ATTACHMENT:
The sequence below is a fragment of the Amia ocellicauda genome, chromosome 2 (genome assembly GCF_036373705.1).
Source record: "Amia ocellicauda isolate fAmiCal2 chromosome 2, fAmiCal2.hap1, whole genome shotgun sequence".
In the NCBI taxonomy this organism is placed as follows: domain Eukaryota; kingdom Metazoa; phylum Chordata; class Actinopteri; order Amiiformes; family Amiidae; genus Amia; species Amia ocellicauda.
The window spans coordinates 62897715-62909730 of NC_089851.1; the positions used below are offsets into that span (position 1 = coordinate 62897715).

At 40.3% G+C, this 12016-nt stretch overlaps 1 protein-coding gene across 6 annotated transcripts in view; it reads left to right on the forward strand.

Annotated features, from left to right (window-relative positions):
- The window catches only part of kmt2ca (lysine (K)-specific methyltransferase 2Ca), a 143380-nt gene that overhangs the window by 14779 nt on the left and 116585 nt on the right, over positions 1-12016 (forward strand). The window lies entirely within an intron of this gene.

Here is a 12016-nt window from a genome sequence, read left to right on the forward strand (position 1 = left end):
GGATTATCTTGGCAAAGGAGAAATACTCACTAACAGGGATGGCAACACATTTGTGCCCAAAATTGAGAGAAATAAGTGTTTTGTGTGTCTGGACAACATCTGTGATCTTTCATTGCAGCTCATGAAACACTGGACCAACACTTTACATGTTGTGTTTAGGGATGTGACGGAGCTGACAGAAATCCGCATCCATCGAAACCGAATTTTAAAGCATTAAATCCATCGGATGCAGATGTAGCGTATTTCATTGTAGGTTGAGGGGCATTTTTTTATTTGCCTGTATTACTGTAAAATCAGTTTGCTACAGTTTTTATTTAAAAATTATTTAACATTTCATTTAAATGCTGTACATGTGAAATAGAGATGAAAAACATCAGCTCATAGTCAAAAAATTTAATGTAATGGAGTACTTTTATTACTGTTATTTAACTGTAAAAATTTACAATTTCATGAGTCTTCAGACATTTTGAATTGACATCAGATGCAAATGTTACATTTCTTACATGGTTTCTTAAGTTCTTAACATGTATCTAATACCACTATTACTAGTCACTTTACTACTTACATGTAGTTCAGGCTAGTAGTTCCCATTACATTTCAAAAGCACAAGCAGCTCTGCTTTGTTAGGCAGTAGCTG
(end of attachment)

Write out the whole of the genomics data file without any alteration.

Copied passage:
The sequence below is a fragment of the Amia ocellicauda genome, chromosome 2 (genome assembly GCF_036373705.1).
Source record: "Amia ocellicauda isolate fAmiCal2 chromosome 2, fAmiCal2.hap1, whole genome shotgun sequence".
In the NCBI taxonomy this organism is placed as follows: domain Eukaryota; kingdom Metazoa; phylum Chordata; class Actinopteri; order Amiiformes; family Amiidae; genus Amia; species Amia ocellicauda.
The window spans coordinates 62897715-62909730 of NC_089851.1; the positions used below are offsets into that span (position 1 = coordinate 62897715).

At 40.3% G+C, this 12016-nt stretch overlaps 1 protein-coding gene across 6 annotated transcripts in view; it reads left to right on the forward strand.

Annotated features, from left to right (window-relative positions):
- The window catches only part of kmt2ca (lysine (K)-specific methyltransferase 2Ca), a 143380-nt gene that overhangs the window by 14779 nt on the left and 116585 nt on the right, over positions 1-12016 (forward strand). The window lies entirely within an intron of this gene.

Here is a 12016-nt window from a genome sequence, read left to right on the forward strand (position 1 = left end):
GGATTATCTTGGCAAAGGAGAAATACTCACTAACAGGGATGGCAACACATTTGTGCCCAAAATTGAGAGAAATAAGTGTTTTGTGTGTCTGGACAACATCTGTGATCTTTCATTGCAGCTCATGAAACACTGGACCAACACTTTACATGTTGTGTTTAGGGATGTGACGGAGCTGACAGAAATCCGCATCCATCGAAACCGAATTTTAAAGCATTAAATCCATCGGATGCAGATGTAGCGTATTTCATTGTAGGTTGAGGGGCATTTTTTTATTTGCCTGTATTACTGTAAAATCAGTTTGCTACAGTTTTTATTTAAAAATTATTTAACATTTCATTTAAATGCTGTACATGTGAAATAGAGATGAAAAACATCAGCTCATAGTCAAAAAATTTAATGTAATGGAGTACTTTTATTACTGTTATTTAACTGTAAAAATTTACAATTTCATGAGTCTTCAGACATTTTGAATTGACATCAGATGCAAATGTTACATTTCTTACATGGTTTCTTAAGTTCTTAACATGTATCTAATACCACTATTACTAGTCACTTTACTACTTACATGTAGTTCAGGCTAGTAGTTCCCATTACATTTCAAAAGCACAAGCAGCTCTGCTTTGTTAGGCAGTAGCTG